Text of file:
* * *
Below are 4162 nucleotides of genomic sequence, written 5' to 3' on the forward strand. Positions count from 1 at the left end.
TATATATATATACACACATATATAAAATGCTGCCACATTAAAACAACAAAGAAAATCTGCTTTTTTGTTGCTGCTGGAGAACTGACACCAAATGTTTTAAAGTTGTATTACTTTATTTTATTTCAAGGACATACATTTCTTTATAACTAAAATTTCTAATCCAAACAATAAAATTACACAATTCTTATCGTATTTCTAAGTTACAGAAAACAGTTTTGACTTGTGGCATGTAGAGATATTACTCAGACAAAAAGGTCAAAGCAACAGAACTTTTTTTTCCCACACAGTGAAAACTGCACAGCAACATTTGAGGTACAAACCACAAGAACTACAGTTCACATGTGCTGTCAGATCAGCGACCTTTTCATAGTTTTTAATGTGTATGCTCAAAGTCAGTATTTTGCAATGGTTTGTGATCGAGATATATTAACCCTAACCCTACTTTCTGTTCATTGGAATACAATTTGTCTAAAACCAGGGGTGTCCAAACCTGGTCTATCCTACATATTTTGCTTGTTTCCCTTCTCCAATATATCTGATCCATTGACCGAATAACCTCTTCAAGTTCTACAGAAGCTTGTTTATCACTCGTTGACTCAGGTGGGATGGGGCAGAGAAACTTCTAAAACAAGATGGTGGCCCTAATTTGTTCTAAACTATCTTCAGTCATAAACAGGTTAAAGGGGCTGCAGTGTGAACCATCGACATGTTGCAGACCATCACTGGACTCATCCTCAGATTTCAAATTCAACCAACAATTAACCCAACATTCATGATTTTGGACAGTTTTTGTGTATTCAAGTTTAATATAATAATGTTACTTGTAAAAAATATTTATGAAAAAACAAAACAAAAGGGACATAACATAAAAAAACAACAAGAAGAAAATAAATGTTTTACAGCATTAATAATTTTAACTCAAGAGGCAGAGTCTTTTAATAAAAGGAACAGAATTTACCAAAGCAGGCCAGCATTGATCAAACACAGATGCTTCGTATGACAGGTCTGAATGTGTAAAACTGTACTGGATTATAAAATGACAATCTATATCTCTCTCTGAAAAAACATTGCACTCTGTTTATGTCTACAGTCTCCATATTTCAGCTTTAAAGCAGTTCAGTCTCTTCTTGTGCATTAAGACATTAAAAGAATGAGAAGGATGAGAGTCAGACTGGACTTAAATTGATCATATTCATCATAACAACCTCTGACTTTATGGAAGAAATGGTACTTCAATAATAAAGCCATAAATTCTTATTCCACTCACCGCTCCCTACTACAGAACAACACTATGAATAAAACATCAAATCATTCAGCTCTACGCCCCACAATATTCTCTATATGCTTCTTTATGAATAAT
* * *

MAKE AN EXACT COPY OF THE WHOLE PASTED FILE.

Below are 4162 nucleotides of genomic sequence, written 5' to 3' on the forward strand. Positions count from 1 at the left end.
TATATATATATACACACATATATAAAATGCTGCCACATTAAAACAACAAAGAAAATCTGCTTTTTTGTTGCTGCTGGAGAACTGACACCAAATGTTTTAAAGTTGTATTACTTTATTTTATTTCAAGGACATACATTTCTTTATAACTAAAATTTCTAATCCAAACAATAAAATTACACAATTCTTATCGTATTTCTAAGTTACAGAAAACAGTTTTGACTTGTGGCATGTAGAGATATTACTCAGACAAAAAGGTCAAAGCAACAGAACTTTTTTTTCCCACACAGTGAAAACTGCACAGCAACATTTGAGGTACAAACCACAAGAACTACAGTTCACATGTGCTGTCAGATCAGCGACCTTTTCATAGTTTTTAATGTGTATGCTCAAAGTCAGTATTTTGCAATGGTTTGTGATCGAGATATATTAACCCTAACCCTACTTTCTGTTCATTGGAATACAATTTGTCTAAAACCAGGGGTGTCCAAACCTGGTCTATCCTACATATTTTGCTTGTTTCCCTTCTCCAATATATCTGATCCATTGACCGAATAACCTCTTCAAGTTCTACAGAAGCTTGTTTATCACTCGTTGACTCAGGTGGGATGGGGCAGAGAAACTTCTAAAACAAGATGGTGGCCCTAATTTGTTCTAAACTATCTTCAGTCATAAACAGGTTAAAGGGGCTGCAGTGTGAACCATCGACATGTTGCAGACCATCACTGGACTCATCCTCAGATTTCAAATTCAACCAACAATTAACCCAACATTCATGATTTTGGACAGTTTTTGTGTATTCAAGTTTAATATAATAATGTTACTTGTAAAAAATATTTATGAAAAAACAAAACAAAAGGGACATAACATAAAAAAACAACAAGAAGAAAATAAATGTTTTACAGCATTAATAATTTTAACTCAAGAGGCAGAGTCTTTTAATAAAAGGAACAGAATTTACCAAAGCAGGCCAGCATTGATCAAACACAGATGCTTCGTATGACAGGTCTGAATGTGTAAAACTGTACTGGATTATAAAATGACAATCTATATCTCTCTCTGAAAAAACATTGCACTCTGTTTATGTCTACAGTCTCCATATTTCAGCTTTAAAGCAGTTCAGTCTCTTCTTGTGCATTAAGACATTAAAAGAATGAGAAGGATGAGAGTCAGACTGGACTTAAATTGATCATATTCATCATAACAACCTCTGACTTTATGGAAGAAATGGTACTTCAATAATAAAGCCATAAATTCTTATTCCACTCACCGCTCCCTACTACAGAACAACACTATGAATAAAACATCAAATCATTCAGCTCTACGCCCCACAATATTCTCTATATGCTTCTTTATGAATAAT